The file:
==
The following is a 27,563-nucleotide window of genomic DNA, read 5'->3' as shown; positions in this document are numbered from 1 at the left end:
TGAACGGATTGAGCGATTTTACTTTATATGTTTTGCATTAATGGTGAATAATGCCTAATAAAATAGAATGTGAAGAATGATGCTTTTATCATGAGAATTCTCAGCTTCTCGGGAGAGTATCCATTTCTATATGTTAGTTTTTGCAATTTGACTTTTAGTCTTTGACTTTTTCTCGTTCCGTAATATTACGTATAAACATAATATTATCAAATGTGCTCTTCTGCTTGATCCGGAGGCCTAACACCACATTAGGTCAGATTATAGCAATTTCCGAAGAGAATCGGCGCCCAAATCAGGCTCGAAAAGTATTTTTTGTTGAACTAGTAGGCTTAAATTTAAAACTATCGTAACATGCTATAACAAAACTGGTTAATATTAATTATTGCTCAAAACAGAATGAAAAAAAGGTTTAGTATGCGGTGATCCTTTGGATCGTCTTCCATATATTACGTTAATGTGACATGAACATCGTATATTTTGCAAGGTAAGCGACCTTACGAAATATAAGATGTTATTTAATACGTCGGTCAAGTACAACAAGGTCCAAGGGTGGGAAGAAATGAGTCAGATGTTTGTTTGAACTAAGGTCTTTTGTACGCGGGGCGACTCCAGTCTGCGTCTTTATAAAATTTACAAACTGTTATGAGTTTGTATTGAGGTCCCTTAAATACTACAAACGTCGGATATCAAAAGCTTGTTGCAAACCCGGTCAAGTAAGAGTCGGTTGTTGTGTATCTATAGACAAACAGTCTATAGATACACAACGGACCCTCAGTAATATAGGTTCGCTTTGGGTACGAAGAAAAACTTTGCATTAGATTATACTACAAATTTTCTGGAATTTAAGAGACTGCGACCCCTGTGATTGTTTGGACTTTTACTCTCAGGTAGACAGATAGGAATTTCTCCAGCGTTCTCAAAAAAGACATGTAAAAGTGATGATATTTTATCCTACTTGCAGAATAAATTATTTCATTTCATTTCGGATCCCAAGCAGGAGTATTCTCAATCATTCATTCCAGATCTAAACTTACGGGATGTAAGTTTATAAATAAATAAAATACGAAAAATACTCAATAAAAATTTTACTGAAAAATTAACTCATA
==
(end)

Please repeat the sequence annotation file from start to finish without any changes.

The following is a 27,563-nucleotide window of genomic DNA, read 5'->3' as shown; positions in this document are numbered from 1 at the left end:
TGAACGGATTGAGCGATTTTACTTTATATGTTTTGCATTAATGGTGAATAATGCCTAATAAAATAGAATGTGAAGAATGATGCTTTTATCATGAGAATTCTCAGCTTCTCGGGAGAGTATCCATTTCTATATGTTAGTTTTTGCAATTTGACTTTTAGTCTTTGACTTTTTCTCGTTCCGTAATATTACGTATAAACATAATATTATCAAATGTGCTCTTCTGCTTGATCCGGAGGCCTAACACCACATTAGGTCAGATTATAGCAATTTCCGAAGAGAATCGGCGCCCAAATCAGGCTCGAAAAGTATTTTTTGTTGAACTAGTAGGCTTAAATTTAAAACTATCGTAACATGCTATAACAAAACTGGTTAATATTAATTATTGCTCAAAACAGAATGAAAAAAAGGTTTAGTATGCGGTGATCCTTTGGATCGTCTTCCATATATTACGTTAATGTGACATGAACATCGTATATTTTGCAAGGTAAGCGACCTTACGAAATATAAGATGTTATTTAATACGTCGGTCAAGTACAACAAGGTCCAAGGGTGGGAAGAAATGAGTCAGATGTTTGTTTGAACTAAGGTCTTTTGTACGCGGGGCGACTCCAGTCTGCGTCTTTATAAAATTTACAAACTGTTATGAGTTTGTATTGAGGTCCCTTAAATACTACAAACGTCGGATATCAAAAGCTTGTTGCAAACCCGGTCAAGTAAGAGTCGGTTGTTGTGTATCTATAGACAAACAGTCTATAGATACACAACGGACCCTCAGTAATATAGGTTCGCTTTGGGTACGAAGAAAAACTTTGCATTAGATTATACTACAAATTTTCTGGAATTTAAGAGACTGCGACCCCTGTGATTGTTTGGACTTTTACTCTCAGGTAGACAGATAGGAATTTCTCCAGCGTTCTCAAAAAAGACATGTAAAAGTGATGATATTTTATCCTACTTGCAGAATAAATTATTTCATTTCATTTCGGATCCCAAGCAGGAGTATTCTCAATCATTCATTCCAGATCTAAACTTACGGGATGTAAGTTTATAAATAAATAAAATACGAAAAATACTCAATAAAAATTTTACTGAAAAATTAACTCATA